Net withdrawal is lower than both the five-year average and last year’s withdrawal. The net withdrawal reported for the week ending March 27 was 18 Bcf, 4 Bcf lower than the five-year average net withdrawal for that week, and 53 Bcf lower than last year’s net withdrawal. Working gas inventories for last week totaled 1,461 Bcf, 628 Bcf (75.4%) higher than last year at this time and 190 Bcf (11.5%) lower than the five-year (2010-14) average.

Storage withdrawals are larger than market expectations. Market expectations, on average, called for a pull of 11 Bcf. With the larger-than-expected withdrawal, when the EIA storage report was released at 10:30 a.m. on April 2, the price for the May natural gas futures contract increased 4¢ to around $2.67/MMBtu in trading on the Nymex. In the next hour, prices increased further to around $2.70/MMBtu.

The West and Producing regions report net injections for the week. Both the West and Producing regions had net injections of 4 Bcf (compared with its five-year average withdrawal of 1 Bcf) and 15 Bcf (14 Bcf greater than its five-year average net injection), respectively. The East region had a net withdrawal of 37 Bcf (15 Bcf greater than its five-year average net withdrawal). The East and Producing regions’ inventories are below their five-year averages by 173 Bcf (24.9%) and 95 Bcf (13.8%), respectively. The West region is the only region above its five-year average, with stocks up 29%. Storage levels for the East, West, and Producing regions are above their year-ago levels by 205 Bcf, 187 Bcf, and 236 Bcf, respectively.

Temperatures during the storage report week are close to normal. Temperatures in the Lower 48 states averaged 47.1° for the storage report week, 0.4° warmer than the 30-year normal temperature and 5.3° warmer than the average temperature during the same week last year. There were 131 population-weighted heating degree days during the storage report week, 14 higher than the five-year average and 34 fewer than during the same period last year.

more storage data

See also:

Mexico’s natural gas pipeline expansions key to accessing U.S. exports


Natural gas spot prices
Spot Prices ($/MMBtu)
Thu,
26-Mar
Fri,
27-Mar
Mon,
30-Mar
Tue,
31-Mar
Wed,
1-Apr
Henry Hub
2.73
2.63
2.61
2.62
2.60
New York
2.70
2.67
2.66
2.77
2.36
Chicago
2.75
2.63
2.59
2.66
2.59
Cal. Comp. Avg,*
2.59
2.49
2.50
2.53
2.50
Futures ($/MMBtu)
April Contract
2.672
2.590
Closed
Closed
Closed
May Contract
2.688
2.639
2.644
2.640
2.605
June Contract
2.736
2.688
2.694
2.691
2.654
*Avg. of NGI's reported prices for: Malin, PG&E citygate, and Southern California Border Avg.
Source: NGI's Daily Gas Price Index
Natural gas futures prices
Natural gas liquids spot prices


U.S. natural gas supply - Gas Week: (3/25/15 - 4/1/15)
Percent change for week compared with:
 
last year
last week
Gross production
8.50%
0.14%
Dry production
8.42%
0.14%
Canadian imports
32.00%
-3.33%
      West (net)
61.98%
-2.56%
      Midwest (net)
0.29%
38.35%
      Northeast (net)
22.07%
-40.47%
LNG imports
-67.99%
-53.71%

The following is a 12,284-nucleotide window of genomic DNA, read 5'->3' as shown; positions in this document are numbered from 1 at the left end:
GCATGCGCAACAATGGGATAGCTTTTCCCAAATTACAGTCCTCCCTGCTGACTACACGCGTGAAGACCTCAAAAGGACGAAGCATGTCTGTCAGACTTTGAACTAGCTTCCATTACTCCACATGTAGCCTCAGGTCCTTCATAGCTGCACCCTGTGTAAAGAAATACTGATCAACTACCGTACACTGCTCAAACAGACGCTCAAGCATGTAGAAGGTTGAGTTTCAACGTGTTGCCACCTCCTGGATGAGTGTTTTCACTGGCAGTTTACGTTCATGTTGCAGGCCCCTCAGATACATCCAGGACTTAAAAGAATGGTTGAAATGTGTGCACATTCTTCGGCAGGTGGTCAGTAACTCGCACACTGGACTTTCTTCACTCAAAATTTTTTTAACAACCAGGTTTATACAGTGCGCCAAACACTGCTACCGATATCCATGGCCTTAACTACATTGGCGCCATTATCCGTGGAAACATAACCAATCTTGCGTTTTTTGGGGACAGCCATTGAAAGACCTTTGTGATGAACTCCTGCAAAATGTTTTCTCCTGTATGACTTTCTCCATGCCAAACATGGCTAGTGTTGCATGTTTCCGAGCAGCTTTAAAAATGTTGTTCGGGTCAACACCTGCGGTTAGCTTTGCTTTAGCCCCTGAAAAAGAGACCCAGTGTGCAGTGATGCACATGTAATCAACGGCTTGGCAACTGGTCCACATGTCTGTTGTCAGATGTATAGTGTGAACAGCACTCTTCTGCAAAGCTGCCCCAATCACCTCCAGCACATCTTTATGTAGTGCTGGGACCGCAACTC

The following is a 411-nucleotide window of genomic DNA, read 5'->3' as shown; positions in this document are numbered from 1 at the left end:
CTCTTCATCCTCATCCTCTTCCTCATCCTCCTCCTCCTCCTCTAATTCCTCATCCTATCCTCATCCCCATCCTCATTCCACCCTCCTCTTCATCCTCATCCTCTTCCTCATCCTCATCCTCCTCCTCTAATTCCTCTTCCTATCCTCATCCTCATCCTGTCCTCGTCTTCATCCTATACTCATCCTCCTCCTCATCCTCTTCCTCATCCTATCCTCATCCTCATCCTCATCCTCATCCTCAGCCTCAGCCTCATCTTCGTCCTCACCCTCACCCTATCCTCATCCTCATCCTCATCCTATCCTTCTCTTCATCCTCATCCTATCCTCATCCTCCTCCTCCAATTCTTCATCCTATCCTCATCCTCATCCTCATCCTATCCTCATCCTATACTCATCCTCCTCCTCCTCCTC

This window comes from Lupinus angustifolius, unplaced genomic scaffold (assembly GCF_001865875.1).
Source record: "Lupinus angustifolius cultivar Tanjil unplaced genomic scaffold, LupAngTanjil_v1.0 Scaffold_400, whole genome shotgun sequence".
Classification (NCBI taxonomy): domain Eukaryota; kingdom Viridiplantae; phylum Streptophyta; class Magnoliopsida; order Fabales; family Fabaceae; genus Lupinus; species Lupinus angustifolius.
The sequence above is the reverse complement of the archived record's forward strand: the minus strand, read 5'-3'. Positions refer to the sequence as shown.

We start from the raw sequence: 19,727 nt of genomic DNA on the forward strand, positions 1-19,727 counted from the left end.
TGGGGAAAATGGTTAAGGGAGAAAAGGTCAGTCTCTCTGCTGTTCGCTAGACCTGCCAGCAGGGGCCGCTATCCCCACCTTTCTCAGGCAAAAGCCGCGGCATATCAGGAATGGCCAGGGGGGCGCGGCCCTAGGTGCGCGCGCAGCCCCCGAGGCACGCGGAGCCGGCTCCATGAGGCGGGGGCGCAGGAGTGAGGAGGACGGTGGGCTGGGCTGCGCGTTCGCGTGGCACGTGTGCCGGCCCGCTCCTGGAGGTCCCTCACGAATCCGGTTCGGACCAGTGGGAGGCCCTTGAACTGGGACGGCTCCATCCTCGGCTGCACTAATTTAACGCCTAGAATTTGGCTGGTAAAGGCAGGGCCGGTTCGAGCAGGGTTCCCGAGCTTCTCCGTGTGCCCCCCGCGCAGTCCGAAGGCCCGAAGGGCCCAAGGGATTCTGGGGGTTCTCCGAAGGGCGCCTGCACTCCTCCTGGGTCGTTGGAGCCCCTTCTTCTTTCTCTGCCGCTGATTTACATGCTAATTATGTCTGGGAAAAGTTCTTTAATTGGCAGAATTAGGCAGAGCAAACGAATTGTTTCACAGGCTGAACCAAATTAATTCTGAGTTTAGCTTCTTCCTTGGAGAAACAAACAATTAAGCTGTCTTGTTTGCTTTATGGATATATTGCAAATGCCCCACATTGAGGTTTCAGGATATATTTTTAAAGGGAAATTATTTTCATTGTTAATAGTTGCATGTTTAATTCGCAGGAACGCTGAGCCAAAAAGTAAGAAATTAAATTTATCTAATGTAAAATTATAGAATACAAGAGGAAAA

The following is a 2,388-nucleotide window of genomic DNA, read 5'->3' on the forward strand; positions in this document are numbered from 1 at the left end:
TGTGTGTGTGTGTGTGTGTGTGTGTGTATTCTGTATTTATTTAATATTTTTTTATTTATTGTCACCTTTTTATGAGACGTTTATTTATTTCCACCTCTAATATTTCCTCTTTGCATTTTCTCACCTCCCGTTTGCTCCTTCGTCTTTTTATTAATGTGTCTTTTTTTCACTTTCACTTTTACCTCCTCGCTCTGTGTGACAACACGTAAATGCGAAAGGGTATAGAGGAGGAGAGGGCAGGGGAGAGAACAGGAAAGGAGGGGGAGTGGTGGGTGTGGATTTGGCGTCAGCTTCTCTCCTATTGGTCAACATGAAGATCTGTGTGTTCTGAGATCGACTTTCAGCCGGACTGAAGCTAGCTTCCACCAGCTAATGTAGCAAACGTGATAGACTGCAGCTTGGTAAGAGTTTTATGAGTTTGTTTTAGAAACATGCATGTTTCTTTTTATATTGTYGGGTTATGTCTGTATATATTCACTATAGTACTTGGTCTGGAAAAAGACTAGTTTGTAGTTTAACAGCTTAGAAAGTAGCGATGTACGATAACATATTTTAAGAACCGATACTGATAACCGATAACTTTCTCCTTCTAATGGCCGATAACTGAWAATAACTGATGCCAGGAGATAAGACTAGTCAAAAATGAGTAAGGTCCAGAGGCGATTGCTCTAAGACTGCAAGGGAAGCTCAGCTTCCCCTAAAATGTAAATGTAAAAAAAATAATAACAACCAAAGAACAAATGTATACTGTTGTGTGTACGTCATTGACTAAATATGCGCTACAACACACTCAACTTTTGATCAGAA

Total supply
9.55%
-0.16%
Source: BENTEK Energy LLC
U.S. consumption - Gas Week: (3/25/15 - 4/1/15)
Percent change for week compared with:
 
last year
last week
U.S. consumption
2.7%
-4.3%
Power
23.2%
-1.6%
Industrial
-3.7%
-1.2%
Residential/commercial
-4.2%
-8.0%
Total demand
3.0%
-4.1%
Source: BENTEK Energy LLC
Natural gas supply


Weekly natural gas rig count and average Henry Hub
Rigs
Fri, March 27, 2015
Change from
 
last week
last year
Oil rigs
813
-1.45%
-45.33%
Natural gas rigs
233
-3.72%
-26.73%
Miscellaneous
2
0.00%
-50.00%
Rig numbers by type
Fri, March 27, 2015
Change from
 
last week
last year
Vertical
144
-2.70%
-62.50%
Horizontal
812
-2.05%
-32.95%
Directional
92
0.00%
-57.01%
Source: Baker Hughes Inc.


Working gas in underground storage
Stocks
billion cubic feet (bcf)
Region
2015-03-27
2015-03-20
change
East
522
559
-37
West
348
344
4
Producing
591
576
15
Total
1,461
1,479
-18
Source: U.S. Energy Information Administration
Working gas in underground storage
Historical comparisons
Year ago
(3/27/14)
5-year average
(2010-2014)
Region
Stocks (Bcf)
% change
Stocks (Bcf)
% change
East
317
64.7
695
-24.9
West
161
116.1
269
29.4
Producing
355
66.5
686
-13.8
Total
833
75.4
1,651
-11.5
Source: U.S. Energy Information Administration


Temperature -- heating & cooling degree days (week ending Mar 26)
 
HDD deviation from:
 
CDD deviation from:
Region
HDD Current
normal
last year
CDD Current
normal
last year
New England
246
61
15
0
0
0
Middle Atlantic
219
49
2
0
0
0
E N Central
195
18
-46
0
0
0
W N Central
165
-10
-69
0
-1
0
South Atlantic
89
-7
-41
20
8
8
E S Central
61
-29
-68
0
-5
0
W S Central
32
-20
-37
17
4
12
Mountain
102
-45
-36
6
3
2
Pacific
42
-43
-23
1
0
1
United States
131
-2
-34
6
1
3
Note: HDD = heating degree-day; CDD = cooling degree-day

Source: National Oceanic and Atmospheric Administration

Average temperature (°F)

7-Day Mean ending Mar 26, 2015

Mean Temperature (F) 7-Day Mean ending Mar 26, 2015

Source: NOAA/National Weather Service

Deviation between average and normal (°F)

7-Day Mean ending Mar 26, 2015

Mean Temperature Anomaly (F) 7-Day Mean ending Mar 26, 2015

Source: NOAA/National Weather Service